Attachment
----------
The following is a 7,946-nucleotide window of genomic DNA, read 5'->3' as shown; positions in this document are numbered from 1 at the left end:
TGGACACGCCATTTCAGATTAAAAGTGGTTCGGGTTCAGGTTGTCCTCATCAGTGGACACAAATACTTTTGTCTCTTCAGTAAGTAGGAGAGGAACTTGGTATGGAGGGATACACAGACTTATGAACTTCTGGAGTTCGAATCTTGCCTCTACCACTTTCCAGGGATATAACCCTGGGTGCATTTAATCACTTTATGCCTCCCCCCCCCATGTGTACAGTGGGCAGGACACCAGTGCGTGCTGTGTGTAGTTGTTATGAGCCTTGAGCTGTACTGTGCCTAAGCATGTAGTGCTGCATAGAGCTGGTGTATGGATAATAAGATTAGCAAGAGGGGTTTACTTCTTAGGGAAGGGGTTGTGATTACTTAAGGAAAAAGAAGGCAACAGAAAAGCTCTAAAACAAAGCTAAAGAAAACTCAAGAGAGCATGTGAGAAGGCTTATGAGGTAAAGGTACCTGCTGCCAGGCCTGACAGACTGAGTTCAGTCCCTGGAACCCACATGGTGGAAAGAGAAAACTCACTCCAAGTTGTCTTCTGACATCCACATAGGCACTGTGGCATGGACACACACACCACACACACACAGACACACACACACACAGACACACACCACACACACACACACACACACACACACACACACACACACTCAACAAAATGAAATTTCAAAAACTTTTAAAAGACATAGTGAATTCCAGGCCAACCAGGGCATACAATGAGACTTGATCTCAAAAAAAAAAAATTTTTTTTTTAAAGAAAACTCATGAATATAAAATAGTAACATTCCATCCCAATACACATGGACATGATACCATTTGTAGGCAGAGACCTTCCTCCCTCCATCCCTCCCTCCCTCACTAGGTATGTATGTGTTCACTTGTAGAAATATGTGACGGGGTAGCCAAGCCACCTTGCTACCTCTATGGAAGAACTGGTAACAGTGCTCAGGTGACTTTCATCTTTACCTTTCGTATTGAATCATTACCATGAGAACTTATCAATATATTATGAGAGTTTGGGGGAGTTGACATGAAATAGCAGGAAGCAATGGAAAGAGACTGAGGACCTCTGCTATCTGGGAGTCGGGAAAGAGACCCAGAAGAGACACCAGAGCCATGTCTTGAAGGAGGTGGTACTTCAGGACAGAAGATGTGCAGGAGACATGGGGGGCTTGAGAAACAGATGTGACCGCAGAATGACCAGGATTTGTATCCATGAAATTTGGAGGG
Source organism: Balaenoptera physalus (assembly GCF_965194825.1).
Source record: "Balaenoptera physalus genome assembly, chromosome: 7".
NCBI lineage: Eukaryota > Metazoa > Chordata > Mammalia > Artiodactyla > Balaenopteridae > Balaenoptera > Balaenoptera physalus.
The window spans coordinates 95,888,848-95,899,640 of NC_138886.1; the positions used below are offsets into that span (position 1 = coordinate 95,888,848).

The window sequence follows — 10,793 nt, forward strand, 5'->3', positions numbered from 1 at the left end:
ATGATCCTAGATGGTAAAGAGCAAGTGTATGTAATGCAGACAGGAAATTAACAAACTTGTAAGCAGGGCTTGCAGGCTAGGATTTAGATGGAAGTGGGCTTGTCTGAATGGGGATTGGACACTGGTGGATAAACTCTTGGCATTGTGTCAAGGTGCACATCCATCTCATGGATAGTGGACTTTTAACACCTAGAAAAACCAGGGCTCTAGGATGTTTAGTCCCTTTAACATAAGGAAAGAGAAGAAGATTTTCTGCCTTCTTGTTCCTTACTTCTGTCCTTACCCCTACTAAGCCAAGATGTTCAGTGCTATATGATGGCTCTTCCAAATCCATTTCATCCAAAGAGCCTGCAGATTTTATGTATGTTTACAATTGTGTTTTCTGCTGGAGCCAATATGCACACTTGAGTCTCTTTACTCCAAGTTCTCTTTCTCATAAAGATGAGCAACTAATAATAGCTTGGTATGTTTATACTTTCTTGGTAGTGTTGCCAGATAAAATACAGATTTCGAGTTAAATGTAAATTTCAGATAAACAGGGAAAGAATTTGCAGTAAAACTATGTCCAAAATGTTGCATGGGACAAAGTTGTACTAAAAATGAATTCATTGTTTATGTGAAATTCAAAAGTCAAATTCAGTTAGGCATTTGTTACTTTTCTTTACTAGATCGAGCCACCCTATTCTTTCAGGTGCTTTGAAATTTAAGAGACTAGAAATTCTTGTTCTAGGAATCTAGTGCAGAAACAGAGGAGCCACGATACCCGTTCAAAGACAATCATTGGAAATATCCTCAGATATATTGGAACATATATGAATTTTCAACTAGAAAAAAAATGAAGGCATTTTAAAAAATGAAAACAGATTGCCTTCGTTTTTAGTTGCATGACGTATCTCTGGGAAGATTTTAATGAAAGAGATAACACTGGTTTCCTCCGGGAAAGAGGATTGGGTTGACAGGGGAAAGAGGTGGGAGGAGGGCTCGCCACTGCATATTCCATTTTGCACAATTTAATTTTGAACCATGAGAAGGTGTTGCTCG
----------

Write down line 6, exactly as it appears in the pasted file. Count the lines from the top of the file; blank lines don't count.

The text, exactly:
The window spans coordinates 95,888,848-95,899,640 of NC_138886.1; the positions used below are offsets into that span (position 1 = coordinate 95,888,848).